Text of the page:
Welcome to Christadelphians of Tanzania
The Christadelphians (a word created from the Greek for "Brethren in Christ"; cp. Colossians 1:2 — "brethren in Christ") are a Christian group that developed in the United Kingdom and North America in the 19th century. The name was coined by John Thomas, who was the group's founder. Christadelphians hold a view of Biblical Unitarianism. The group has often been described as a form of Messianic Judaism, as they share many of their beliefs and hopes with Judaism; notably the promises made to Abraham, Isaac and Israel whilst they also believe that the Lord Jesus Christ is the promised Messiah.
Although no official membership figures are published, the Columbia Encyclopedia gives an estimated figure of 50,000 Christadelphians, who are spread across approximately 120 countries; there are established churches (or ecclesias, as they are often called) in many of those countries, along with isolated members. Census statistics are available for some countries. Estimates for the main centres of Christadelphian population are as follows: United Kingdom (18,000), Australia (9,987), Malawi (7,000), United States (6,500), Mozambique (7,500), Canada (3,375), New Zealand (1,785), Kenya (1,700), India (1,500) and Tanzania (100). This puts the figure at around 57,000.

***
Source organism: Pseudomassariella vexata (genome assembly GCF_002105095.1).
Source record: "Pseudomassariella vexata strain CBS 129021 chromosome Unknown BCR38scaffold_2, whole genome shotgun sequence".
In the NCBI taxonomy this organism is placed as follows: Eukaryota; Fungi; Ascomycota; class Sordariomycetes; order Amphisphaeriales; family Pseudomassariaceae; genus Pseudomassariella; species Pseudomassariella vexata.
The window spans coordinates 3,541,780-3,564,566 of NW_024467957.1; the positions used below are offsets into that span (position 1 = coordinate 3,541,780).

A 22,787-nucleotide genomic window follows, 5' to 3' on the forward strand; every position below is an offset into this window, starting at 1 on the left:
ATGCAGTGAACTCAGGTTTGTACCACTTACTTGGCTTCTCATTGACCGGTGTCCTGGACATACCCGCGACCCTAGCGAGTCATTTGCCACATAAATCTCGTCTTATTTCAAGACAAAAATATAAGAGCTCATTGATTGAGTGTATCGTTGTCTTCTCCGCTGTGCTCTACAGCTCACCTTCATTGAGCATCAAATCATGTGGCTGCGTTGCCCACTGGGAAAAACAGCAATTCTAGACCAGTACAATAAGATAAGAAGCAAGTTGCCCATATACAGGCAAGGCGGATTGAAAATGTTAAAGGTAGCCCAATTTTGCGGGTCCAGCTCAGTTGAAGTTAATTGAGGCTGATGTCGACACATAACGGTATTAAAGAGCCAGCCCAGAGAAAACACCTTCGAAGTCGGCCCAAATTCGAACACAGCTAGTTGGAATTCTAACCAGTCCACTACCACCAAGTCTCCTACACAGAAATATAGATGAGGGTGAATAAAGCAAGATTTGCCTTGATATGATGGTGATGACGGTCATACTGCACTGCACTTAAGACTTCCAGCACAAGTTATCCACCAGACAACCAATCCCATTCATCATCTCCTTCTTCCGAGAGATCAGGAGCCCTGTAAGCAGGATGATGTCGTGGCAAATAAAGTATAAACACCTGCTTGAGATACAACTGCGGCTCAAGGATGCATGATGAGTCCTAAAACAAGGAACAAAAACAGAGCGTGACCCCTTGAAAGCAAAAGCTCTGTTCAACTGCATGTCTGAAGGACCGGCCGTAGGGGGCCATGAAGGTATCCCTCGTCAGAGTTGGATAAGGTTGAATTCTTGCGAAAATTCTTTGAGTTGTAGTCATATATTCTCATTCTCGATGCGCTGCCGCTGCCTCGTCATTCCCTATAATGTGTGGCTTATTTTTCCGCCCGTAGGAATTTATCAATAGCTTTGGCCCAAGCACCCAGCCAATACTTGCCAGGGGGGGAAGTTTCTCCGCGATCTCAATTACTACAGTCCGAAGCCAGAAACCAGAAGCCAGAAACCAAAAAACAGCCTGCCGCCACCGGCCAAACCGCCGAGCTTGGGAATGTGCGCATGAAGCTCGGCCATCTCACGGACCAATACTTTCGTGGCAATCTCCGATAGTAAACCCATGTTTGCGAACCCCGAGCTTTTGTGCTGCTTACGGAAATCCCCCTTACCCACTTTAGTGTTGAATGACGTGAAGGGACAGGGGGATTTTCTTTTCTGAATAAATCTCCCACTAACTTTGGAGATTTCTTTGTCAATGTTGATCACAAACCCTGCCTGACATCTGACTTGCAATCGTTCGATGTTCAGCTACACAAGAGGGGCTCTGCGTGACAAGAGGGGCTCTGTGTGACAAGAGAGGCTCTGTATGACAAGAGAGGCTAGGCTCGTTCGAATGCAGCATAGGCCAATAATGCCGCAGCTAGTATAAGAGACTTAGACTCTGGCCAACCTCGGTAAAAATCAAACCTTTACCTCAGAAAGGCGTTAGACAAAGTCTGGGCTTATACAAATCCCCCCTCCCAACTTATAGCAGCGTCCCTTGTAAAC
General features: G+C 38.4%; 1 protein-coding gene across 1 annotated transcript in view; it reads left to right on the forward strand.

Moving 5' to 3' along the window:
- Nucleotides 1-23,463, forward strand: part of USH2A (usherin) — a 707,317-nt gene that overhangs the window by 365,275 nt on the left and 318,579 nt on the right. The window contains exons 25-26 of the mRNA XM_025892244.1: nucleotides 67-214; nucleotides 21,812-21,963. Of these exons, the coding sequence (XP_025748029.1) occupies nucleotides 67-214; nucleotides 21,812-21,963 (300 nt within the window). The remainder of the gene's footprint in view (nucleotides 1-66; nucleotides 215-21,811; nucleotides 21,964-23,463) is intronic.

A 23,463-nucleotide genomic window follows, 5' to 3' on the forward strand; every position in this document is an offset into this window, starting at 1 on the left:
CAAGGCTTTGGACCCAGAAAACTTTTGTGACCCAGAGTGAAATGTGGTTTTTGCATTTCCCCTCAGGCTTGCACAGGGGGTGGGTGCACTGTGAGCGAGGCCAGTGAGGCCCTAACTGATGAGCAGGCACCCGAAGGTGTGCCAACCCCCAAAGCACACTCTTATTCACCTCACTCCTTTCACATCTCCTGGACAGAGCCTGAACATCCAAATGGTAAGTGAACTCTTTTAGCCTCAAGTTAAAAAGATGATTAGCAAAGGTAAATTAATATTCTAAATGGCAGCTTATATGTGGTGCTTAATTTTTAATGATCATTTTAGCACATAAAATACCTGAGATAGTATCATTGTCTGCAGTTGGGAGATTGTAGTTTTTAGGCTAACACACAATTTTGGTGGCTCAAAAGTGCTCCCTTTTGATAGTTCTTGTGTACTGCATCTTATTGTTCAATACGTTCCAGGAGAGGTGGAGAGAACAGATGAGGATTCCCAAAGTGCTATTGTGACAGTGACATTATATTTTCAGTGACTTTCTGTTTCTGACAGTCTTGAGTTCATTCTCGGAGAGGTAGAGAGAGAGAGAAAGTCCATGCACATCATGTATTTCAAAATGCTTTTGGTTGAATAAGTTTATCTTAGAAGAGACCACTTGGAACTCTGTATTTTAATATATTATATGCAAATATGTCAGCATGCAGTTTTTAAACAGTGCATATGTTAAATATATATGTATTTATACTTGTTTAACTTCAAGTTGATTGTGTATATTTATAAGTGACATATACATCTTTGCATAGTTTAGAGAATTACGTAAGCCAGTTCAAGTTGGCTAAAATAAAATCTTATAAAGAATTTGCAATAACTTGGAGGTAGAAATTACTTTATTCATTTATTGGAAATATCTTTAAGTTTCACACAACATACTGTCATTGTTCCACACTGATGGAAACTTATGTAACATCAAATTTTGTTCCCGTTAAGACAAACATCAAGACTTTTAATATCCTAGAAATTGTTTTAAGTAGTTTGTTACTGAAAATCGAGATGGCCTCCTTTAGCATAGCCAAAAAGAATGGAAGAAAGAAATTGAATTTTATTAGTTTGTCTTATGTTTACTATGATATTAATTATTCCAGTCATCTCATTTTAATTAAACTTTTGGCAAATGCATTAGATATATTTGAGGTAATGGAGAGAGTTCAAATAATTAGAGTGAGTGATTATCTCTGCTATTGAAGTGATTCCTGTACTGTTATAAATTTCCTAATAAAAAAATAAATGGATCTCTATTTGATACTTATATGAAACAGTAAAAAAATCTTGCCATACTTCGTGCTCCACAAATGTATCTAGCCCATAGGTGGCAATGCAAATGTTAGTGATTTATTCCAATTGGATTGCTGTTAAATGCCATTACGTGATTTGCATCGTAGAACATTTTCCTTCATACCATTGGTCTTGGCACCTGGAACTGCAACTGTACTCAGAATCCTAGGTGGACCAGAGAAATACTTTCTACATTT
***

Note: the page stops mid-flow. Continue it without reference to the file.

PAUL AND TIMOTHY
Reading: 2 Timothy ch. 1
During Paul's first missionary journey, he was accompanied by Barnabas. Having visited Cyprus, they went to Perga in Pamphylia. It was a hot, low-lying part, and tradition says that Paul caught fever; but be that as it may, they next went up over the Taurus ridge to Antioch in Pisidia. From there Barnabas and Paul went to Iconium, and later journeyed to Lystra. It was at Lystra that Paul healed a man who was impotent in his feet, with the result that the peple imagined that he and Barnabas were gods; but there came Jews from Antioch and Iconium, who persuaded the people, and having stoned Paul, drew him out of the city, supposing he had been dead. Howbeit Paul rose up and went into the city, and the next day left for Derbe.
There was at that time a young man at Lystra who was destined to play a great part in the work of Paul, and it is possible that he may have witnessed the stoning of the apostle. The young man was Timothy, who dwelt with his mother Eunice and his grandmother Lois; and either at that time, or on Paul's return journey from Derbe, they embraced the faith. Thus it came about that when Paul set out on his second missionary journey, accompanied by Silas, they made for Lystra, and arriving there they sought out the young man Timothy— and him would Paul have to go forth with them.
The inspired record speaks of the incident in that terse way, but it does not require a gre